On May 31, I had the amazing opportunity to graduate alongside my peers. It was a thrilling day, one filled with numerous emotions and some great camaraderie.
After four years of hard work and dedication, it was finally time to see all of our achievements come to a close as we looked towards the future for a new chapter to begin.
The day started off quite well. While the temperature was expected to be scorching hot considering that the ceremony was to take place during a summer’s afternoon, it was surprisingly foggy outside. The clouds that lied overhead remained present throughout the entire day, providing a literal barrier from the sun while keeping our bodies moderately cool during the event.
Aside from the weather, the atmosphere at home was quite interesting as well. I can’t speak on behalf of the rest of my class, but as for me, my parents were really going all out. I recall my mother ironing my garments as well as my honor sashes multiple times while my father did all sorts of things in preparation of my graduation party that was to come later in the day. On the other hand, I don’t remember doing a lot other than a bit of house cleaning.
Otherwise, it felt like a normal morning, which was the most surprising aspect of that day. The moment I woke up, I expected to feel a rush of emotions, perhaps have some sort of revelation or an adrenaline rush. Instead, all that came to mind was what time I was supposed to arrive at Storm Stadium where graduation was to take place. Regardless, I was still expecting something to hit me as if to say, “I had done it, I’m finally finished.”
After that hectic morning, I finally readied my clothes and put on the royal blue cap and gown, displaying my honor cords and whatnot on top of everything else.
With my attire all set, my dad drove me behind the stadium where each of us had been instructed to meet the day prior when we had rehearsal. At that point, which was approximately 1 p.m. I had been pretty content with how everything was going; my family is notoriously infamous for being late to important events, and this was luckily not one of those moments.
Since the ceremony was scheduled to begin around 3 p.m., that gave the rest the seniors about two hours of socializing. The majority of this time was dedicated to taking photos, having conversations, and just getting set to walk the field. But those two hours sure went by quickly.
Before I knew it, we were already making our way down towards the center of the field. Row by row, the class of 2017 filled each aisle with a sea of blue. Once everyone had taken their places, the national anthem had been recited and signed by Titans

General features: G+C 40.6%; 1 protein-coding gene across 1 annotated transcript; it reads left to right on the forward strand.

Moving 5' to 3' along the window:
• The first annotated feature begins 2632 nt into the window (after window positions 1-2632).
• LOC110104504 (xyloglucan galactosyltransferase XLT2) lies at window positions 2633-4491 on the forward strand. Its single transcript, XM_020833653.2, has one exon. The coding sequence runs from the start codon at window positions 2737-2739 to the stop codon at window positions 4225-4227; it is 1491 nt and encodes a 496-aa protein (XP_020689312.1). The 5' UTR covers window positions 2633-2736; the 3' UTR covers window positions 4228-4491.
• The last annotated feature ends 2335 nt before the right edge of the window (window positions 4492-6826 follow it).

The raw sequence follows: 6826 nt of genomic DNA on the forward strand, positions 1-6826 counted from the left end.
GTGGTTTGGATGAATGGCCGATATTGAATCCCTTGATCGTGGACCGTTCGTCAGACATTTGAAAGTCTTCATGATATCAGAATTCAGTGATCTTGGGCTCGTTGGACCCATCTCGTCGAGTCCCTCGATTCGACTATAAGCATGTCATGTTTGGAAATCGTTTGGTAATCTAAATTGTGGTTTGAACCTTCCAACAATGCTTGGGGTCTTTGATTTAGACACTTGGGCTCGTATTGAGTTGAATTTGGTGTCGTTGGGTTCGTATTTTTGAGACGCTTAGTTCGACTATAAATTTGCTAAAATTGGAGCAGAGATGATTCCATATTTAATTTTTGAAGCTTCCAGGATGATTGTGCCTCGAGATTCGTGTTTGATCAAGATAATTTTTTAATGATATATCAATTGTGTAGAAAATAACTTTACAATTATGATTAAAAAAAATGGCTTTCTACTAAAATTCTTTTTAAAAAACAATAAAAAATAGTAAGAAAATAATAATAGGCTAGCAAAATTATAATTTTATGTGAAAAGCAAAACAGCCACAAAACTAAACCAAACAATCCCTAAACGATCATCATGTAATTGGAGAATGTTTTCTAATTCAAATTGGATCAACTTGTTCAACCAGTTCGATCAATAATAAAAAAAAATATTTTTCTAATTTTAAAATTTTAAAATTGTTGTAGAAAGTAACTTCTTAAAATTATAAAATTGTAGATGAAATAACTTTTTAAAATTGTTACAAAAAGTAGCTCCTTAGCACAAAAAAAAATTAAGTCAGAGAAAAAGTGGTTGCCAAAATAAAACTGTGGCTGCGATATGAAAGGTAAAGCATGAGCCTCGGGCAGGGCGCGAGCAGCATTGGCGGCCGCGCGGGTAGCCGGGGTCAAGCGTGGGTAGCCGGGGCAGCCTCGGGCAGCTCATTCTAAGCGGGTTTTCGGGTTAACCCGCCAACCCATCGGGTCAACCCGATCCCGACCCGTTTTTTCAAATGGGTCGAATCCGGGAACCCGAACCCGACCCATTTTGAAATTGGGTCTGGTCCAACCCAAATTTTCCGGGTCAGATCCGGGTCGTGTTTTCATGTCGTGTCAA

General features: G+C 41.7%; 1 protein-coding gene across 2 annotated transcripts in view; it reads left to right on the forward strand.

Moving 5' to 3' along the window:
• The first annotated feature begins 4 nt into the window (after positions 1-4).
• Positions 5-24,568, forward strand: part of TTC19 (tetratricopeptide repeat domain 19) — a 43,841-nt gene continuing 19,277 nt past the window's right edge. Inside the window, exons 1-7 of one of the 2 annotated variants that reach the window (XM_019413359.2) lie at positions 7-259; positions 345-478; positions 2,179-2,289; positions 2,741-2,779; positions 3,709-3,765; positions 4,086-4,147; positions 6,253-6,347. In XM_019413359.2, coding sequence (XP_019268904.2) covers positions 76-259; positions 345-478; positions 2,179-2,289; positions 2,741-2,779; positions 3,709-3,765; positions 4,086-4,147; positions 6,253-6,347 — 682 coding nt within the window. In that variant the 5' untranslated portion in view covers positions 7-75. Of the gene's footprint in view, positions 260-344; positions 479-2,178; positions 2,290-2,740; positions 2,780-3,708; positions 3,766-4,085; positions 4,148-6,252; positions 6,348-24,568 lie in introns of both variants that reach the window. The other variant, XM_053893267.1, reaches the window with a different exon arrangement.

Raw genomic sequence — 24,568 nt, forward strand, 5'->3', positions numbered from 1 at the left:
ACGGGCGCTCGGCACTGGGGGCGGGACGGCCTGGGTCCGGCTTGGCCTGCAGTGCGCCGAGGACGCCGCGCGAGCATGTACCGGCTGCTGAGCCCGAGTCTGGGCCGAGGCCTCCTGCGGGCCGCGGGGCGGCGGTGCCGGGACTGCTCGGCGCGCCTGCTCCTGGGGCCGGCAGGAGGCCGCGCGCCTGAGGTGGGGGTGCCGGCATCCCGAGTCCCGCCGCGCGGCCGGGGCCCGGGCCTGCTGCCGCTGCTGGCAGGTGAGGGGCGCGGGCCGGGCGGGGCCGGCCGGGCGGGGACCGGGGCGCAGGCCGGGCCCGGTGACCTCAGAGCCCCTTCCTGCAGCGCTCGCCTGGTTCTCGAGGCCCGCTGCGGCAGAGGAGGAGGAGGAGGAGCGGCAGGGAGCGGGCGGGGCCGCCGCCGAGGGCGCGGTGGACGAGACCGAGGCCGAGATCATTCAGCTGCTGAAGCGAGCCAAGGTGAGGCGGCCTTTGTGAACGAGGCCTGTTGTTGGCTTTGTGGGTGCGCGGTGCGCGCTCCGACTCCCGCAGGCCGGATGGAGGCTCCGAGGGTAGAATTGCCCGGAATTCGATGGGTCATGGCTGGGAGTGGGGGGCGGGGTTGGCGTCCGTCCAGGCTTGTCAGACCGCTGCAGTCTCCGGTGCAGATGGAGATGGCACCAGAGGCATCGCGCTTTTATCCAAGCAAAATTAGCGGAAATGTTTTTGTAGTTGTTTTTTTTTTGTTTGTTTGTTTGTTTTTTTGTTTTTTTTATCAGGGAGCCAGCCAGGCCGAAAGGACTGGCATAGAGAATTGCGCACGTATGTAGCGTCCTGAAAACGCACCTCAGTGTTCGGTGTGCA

Daniel Czech, Savanna Nugent, and Jailynne Ortega. Additionally, formal speeches were given by our very own Principal, Dr. Whitney D’Amico, executive LEUSD administrators as well as the valedictorian Kyle Salcido and salutatorian Duha Alfatlawi.
Then, the big moment arrived in which we received that single piece of paper.
It was at this point, walking down the aisle to shake our principal’s hand, that it hit me that I had made it: I finally graduated high school. It was a bittersweet moment, as I’m pretty sure it was for a majority of my peers. Yes, we were leaving behind the past four years of our lives, but at the same time, we were about to embark on the scariest, yet most gratifying point in this road we call life.
So, once we had all received our diplomas, we stood together, turned those tassels from right to left, and it was as simple as that. We made it. The rest of the evening was dedicated to family plans and plenty of photo sessions. For me, I had a small family gathering with a few of my friends. All in all, it was a pretty surreal day, one that I am sure to never forget.
With the end of the school year, and the start of a new part in my life, that also means some sad news on my behalf. With summer programs and a busy schedule, it is with my absolute pleasure to say that it has been a wonderful year writing for The Friday Flyer.
Even though I haven’t written on a very consistent basis, and I am not even sure how many people actually read my articles, the experience is something I have really enjoyed. I hope to pursue writing in the future as I take my next step in life at the University of California, Berkeley in the upcoming fall semester.
With the utmost gratitude, thank you to Donna Ritchie as well as the rest of The Friday Flyer newspaper for allowing me to be published alongside each and every one of you.
And to those teens still in high school, I offer you this one final quote by my seventh grade English and history teacher: “I can’t means I won’t. If you at least try, you will never fail.”